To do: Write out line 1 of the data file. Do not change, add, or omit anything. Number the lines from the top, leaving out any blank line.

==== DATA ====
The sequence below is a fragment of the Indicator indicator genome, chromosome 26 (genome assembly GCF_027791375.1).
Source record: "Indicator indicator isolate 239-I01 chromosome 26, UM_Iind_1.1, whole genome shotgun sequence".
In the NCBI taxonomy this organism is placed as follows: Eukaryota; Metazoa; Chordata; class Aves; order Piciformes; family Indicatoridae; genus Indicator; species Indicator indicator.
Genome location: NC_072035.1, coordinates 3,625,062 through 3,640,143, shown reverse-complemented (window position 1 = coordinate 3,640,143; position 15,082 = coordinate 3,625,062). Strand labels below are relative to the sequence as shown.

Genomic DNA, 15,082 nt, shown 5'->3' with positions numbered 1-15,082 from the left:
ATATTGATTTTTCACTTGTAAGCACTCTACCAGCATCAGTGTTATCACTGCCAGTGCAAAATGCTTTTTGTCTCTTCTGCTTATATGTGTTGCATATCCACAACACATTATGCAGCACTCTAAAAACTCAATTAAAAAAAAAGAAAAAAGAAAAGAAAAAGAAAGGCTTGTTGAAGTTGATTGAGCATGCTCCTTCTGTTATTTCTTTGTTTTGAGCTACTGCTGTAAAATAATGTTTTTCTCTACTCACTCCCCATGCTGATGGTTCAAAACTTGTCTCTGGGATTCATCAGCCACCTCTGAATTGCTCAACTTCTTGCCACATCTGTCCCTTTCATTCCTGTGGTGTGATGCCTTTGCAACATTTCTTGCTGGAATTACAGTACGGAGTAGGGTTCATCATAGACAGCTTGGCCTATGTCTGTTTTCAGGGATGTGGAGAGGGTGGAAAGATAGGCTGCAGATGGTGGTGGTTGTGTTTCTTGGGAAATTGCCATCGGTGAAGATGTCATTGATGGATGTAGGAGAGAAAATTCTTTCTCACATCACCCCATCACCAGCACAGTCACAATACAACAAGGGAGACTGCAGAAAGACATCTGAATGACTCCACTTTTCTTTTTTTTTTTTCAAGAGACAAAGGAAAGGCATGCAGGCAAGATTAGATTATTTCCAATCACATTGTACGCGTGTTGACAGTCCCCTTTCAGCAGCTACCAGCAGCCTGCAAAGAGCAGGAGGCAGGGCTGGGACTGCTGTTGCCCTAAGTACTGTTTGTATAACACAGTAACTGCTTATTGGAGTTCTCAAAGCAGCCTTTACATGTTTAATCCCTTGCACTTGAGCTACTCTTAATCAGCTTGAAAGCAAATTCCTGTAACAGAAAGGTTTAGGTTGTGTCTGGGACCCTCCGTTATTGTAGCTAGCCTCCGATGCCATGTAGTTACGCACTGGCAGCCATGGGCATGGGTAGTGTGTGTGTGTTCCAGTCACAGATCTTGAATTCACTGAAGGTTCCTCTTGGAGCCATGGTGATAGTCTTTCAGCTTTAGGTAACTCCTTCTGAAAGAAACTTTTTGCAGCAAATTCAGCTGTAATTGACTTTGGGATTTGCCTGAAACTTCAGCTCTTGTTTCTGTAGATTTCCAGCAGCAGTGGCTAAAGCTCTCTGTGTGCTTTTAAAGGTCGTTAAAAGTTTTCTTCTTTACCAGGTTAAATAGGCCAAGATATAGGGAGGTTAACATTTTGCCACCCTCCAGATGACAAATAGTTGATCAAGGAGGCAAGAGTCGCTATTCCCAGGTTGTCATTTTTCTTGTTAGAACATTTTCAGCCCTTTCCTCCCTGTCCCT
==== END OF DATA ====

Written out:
The sequence below is a fragment of the Indicator indicator genome, chromosome 26 (genome assembly GCF_027791375.1).